Is this BMW the next king of litrebike hill?

The S 1000 RR has been among the best litrebikes of the past decade. It now looks as good as it is advertised to go. Is it as desirable as ever though?

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A month after Autocratech went live, I received feedback from readers. The common theme was that mostly those products were covered that only a select few could buy. To an extent, that is true too. I have a counter point, though – I am not publishing a new piece every day. I can’t cover every new product. Moreover, every product I cover here has some significance, from the Cullinan to Ninja 300. You wouldn’t want to read about something like the Hero Splendor days after its launch. Now I have another such product for you. It is from BMW Motorrad and it is a monster. It is the 2019 BMW S 1000 RR. Why should you care? What can it do? Those are just some questions I intend to answer here.

2019 BMW S 1000 RR – Photo Gallery

What’s new about the 2019 BMW S 1000 RR?

There’s quite a bit new to the 2019 BMW S 1000 RR. That’s because it is a third-gen model. But you know what? It feels more like a second-gen model though. The S 1000 RR came to market back in 2009. Over the years, it received quite significant updates The only thing that didn’t change was the bike’s looks. The 2019 model now fixes that too.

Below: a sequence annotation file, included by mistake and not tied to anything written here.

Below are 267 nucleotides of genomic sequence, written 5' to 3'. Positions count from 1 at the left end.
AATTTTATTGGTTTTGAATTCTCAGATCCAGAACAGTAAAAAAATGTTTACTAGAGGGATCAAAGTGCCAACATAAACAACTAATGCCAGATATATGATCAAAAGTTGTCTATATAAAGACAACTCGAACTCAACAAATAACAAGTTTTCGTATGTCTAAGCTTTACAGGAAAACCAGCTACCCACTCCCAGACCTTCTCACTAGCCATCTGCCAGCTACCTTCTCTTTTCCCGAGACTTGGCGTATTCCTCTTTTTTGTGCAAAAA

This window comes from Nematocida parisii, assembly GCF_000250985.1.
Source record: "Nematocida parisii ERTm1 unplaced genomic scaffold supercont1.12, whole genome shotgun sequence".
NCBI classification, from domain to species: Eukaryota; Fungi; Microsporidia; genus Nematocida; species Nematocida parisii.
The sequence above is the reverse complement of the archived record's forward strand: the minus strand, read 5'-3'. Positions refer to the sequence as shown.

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New bodywork is the norm with the 2019 BMW S 1000 RR. It hasn’t lost its muscular look. It isn’t a svelte looker like its European rivals from Noale and Bologna. However, it was never a looker in the first place. What BMW instead fixed was remove all the asymmetrical bits from the bike. Gone is the shark gill cutout from the fairing and the asymmetrical headlamps. Also gone is that stubby exhaust.

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New to the third-gen S 1000 RR are a pair of sleek-looking all-LED headlamps. I think BMW took the inspiration for this from the new 2019 Yamaha YZF-R6 (unlike a certain other Yamaha). By the way, I am not complaining. I can argue that Yamaha bikes look better than even Ducatis or Aprilias and the 2019 R6 is my exhibit for this. Anyway, doing away with shark gill fairing cutout isn’t a nice move. That styling aspect made S 1000 RR stand out and feel predatory.

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Underneath all that bodywork lies the magic. You see, the all-new Esser features what BMW calls Flex Frame. A part of it has been left exposed (delightful, although painted in black). The highlight of this new chassis is the engine which is now a stressed member. BMW says the bike features a leaner fuel tank and the seating area trim sections have been revised for better support and knee grip.